the same servers.  For example, an operator can have numerous
   customer domains all aliased to nameserver sets whose operational
   characteristics can be easily updated without intervention from the
   customers.  Most notably, this provides a method for addressing the
   long-standing problem operators have with maintaining DS records on
   behalf of their customers.  This type of facility will be handled in
   separate documents.

1.1.  Terminology

   The key words "MUST", "MUST NOT", "REQUIRED", "SHALL", "SHALL NOT",
   "OPTIONAL" in this document are to be interpreted as described in
   BCP 14 [RFC2119] [RFC8174] when, and only when, they appear in all
   capitals, as shown here.

   Terminology regarding the Domain Name System comes from [BCP219],
   with addition terms defined here:

   *  legacy name servers: An authoritative server that does not support
      the DELEG record.

   *  legacy resolvers: A resolver that does not support the DELEG

1.2.  Motivation for DELEG

   *  There is no secure way to signal capabilities or new features of
      an authoritative server, such as authenticated DNS-over-TLS.  A
      resolver must resort to trial-and-error methods that can
      potentially fall victim to downgrade attacks.

   *  Delegation point NS records and glue address records are, by
      design, not DNSSEC signed.  This presents a leap of faith.
      Spoofed delegation point NS records can be detected eventually if
      the delegated domain was signed, but only after traffic was sent
      to the (potentially) spoofed endpoint.

   *  The Registry, Registrar, Registrant (RRR) model has no formally
      defined role for DNS operators.  Consequently, registrants are the
      channel between DNS operators and registries/registrars on purely
      operational elements, such as adding NS records, modify DS records
      when rolling keys, etc.  Deleg's AliasMode allows the registrants
      to delegate these facilities to a DNS Operator.

1.3.  Introductory Examples

   To introduce DELEG record, this example shows the authority section
   of a DNS response that delegates a subdomain to another nameserver.

   example.com.  86400  IN DELEG  1 ns1.example.com. (
                   ipv4hint= ipv6hint=2001:DB8::1 )
   example.com.  86400  IN NS     ns1.example.com.
   ns1.example.com.    86400   IN  A
   ns1.example.com     86400   IN  AAAA    2001:DB8::1

   In this example, the authoritative nameserver is delegating using the
   same parameters as regular DNS, but the delegation as well as the
   glue can be signed.

   Like in SVCB, DELEG also offer the ability to use the Alias form of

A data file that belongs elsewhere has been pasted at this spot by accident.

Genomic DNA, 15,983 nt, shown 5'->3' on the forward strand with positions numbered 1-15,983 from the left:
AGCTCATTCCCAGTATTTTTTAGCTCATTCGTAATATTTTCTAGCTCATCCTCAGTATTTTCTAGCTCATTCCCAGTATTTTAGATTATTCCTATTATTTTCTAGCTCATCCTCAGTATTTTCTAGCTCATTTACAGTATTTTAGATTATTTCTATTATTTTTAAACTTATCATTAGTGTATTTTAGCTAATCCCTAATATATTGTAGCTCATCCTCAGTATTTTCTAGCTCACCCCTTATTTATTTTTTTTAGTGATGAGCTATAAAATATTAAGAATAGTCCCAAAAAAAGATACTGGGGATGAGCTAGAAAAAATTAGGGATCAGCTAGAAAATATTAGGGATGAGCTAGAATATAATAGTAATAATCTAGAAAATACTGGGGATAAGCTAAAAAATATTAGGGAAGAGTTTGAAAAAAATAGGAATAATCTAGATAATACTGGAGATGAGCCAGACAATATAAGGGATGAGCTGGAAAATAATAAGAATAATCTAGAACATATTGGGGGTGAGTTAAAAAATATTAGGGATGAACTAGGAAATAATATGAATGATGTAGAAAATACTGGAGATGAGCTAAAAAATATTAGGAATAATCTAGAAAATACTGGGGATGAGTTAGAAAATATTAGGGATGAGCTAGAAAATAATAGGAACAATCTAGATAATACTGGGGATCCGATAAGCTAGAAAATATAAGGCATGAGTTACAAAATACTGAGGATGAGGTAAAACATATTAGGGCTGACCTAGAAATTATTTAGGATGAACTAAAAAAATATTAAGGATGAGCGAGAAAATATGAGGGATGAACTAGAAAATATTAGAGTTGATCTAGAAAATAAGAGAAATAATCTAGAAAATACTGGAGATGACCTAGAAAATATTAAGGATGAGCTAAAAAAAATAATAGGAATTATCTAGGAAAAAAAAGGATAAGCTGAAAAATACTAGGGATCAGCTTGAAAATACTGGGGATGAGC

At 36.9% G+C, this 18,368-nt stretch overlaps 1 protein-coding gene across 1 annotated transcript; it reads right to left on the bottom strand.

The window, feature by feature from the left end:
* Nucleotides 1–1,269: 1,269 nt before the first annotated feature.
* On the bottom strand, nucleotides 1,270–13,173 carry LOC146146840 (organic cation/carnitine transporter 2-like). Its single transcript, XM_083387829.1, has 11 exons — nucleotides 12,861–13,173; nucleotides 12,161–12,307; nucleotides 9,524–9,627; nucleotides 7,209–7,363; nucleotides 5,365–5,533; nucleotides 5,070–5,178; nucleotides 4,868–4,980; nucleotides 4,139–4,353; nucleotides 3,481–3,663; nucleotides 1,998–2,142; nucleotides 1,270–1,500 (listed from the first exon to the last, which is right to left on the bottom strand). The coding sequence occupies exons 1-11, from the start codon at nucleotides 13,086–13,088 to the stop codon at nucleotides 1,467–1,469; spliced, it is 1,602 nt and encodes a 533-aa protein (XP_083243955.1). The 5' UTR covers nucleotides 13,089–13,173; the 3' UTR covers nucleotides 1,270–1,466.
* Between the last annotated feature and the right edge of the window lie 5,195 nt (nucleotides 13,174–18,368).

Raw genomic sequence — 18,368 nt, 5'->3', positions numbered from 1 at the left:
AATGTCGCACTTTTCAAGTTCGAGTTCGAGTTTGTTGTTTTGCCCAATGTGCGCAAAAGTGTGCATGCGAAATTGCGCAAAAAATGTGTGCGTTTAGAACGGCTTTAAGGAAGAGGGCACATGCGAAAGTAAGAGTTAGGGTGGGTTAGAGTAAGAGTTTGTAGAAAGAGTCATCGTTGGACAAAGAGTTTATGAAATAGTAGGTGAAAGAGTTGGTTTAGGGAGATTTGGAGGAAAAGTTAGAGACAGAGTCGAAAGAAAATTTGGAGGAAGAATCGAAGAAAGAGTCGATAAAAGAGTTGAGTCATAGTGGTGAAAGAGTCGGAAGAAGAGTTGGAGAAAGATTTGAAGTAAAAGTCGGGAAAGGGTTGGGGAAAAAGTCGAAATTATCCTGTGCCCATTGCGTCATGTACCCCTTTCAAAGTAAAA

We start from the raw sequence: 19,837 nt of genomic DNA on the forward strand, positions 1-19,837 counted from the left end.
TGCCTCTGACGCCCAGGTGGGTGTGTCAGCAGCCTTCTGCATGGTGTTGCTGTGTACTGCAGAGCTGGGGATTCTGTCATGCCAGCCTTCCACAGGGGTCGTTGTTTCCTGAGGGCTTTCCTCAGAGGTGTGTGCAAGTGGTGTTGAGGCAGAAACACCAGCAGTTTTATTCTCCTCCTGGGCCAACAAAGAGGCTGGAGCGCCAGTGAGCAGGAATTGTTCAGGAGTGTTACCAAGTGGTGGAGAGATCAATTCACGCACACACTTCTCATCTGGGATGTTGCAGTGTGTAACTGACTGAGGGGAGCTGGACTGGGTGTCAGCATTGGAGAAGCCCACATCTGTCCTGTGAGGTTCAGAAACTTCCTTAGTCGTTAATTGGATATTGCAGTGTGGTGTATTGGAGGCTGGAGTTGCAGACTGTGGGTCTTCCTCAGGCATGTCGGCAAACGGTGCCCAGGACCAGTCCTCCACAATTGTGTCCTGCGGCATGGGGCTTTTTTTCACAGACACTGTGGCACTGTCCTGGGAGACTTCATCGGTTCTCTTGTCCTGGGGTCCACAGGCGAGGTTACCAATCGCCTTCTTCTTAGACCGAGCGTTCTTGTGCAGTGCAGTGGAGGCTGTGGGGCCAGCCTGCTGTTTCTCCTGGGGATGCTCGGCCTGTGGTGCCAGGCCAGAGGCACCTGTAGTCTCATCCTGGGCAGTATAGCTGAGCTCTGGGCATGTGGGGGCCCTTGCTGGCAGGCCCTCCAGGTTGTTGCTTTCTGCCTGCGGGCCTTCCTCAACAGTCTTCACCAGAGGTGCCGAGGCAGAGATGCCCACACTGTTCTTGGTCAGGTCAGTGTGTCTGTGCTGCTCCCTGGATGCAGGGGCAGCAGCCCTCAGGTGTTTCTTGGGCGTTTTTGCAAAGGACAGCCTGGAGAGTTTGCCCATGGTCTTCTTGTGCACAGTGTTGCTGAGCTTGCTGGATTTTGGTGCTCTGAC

delegation.  The example below shows an example where example.com is
   being delegated with a DELEG AliasMode record which can then be
   further resolved using standard SVCB to locate the actual parameters.

   example.com.  86400  IN DELEG 0   config2.example.net.
   example.com.  86400  IN NS     ns2.example.net.

   The example.net authoritative server may return the following SVCB
   records in response to a query as directed by the above records.

   config2.example.net 3600    IN SVCB . (
                   ipv6hint=2001:db8:2423::3,2001:db8:2423::4 )

   The above records indicate to the client that the actual
   configuration for the example.com zone can be found at

   Later sections of this document will go into more detail on the
   resolution process using these records.

1.4.  Goal of the DELEG record

   The primary goal of the DELEG records is to provide zone owners a
   method to signal capabilities to clients how to connect and validate
   a subdomain.  This method coexists with NS records in the same zone.

   The DELEG record is authoritative in the parent zone and, if signed,
   has to be signed with the key of the parent zone.  The target of an
   alias record is an SVCB record that exists and can be signed in the
   zone it is pointed at, including the child zone.


   While DNSSEC is RECOMMENDED, unsigned DELEG records may be retrieved
   in a secure way from trusted, Privacy-enabling DNS servers using
   encrypted transports.

   FOR DISCUSSION: This will lead to cyclical dependencies.  A DELEG
   record can introduce a secure way to communicate with trusted,
   Privacy-enabling DNS servers.  For that, it needs to be DNSSEC

1.5.1.  Preventing downgrade attacks

   A flag in the DNSKEY record is used as a backwards compatible, secure
   signal to indicate to a resolver that DELEG records are present or
   that there is an authenticated denial of a DELEG record.  Legacy
   resolvers will ignore this flag and use the DNSKEY as is.

   Without this secure signal an on-path adversary can remove DELEG
   records and its RRsig from a response and effectively downgrade this
   to a legacy DNSSEC signed response.

1.6.  Facilities

   The DELEG record is extensible in such a way that future innovations
   in the domain name system, such as new methods of secure transport,
   message encoding, error reporting, etc, does not depend on a re-
   design of the DNS.

2.  DELEG Record Type

   The SVCB record allows for two types of records, the AliasMode and
   the ServiceMode.  The DELEG record takes advantage of both and each
   will be described below in depth.  The wire format of and the
   registry for the DELEG record is the same as SVCB record defined in

2.1.  Difference between the records

   This document uses two different resource record types.  Both records
   have the same functionality, with the difference between them being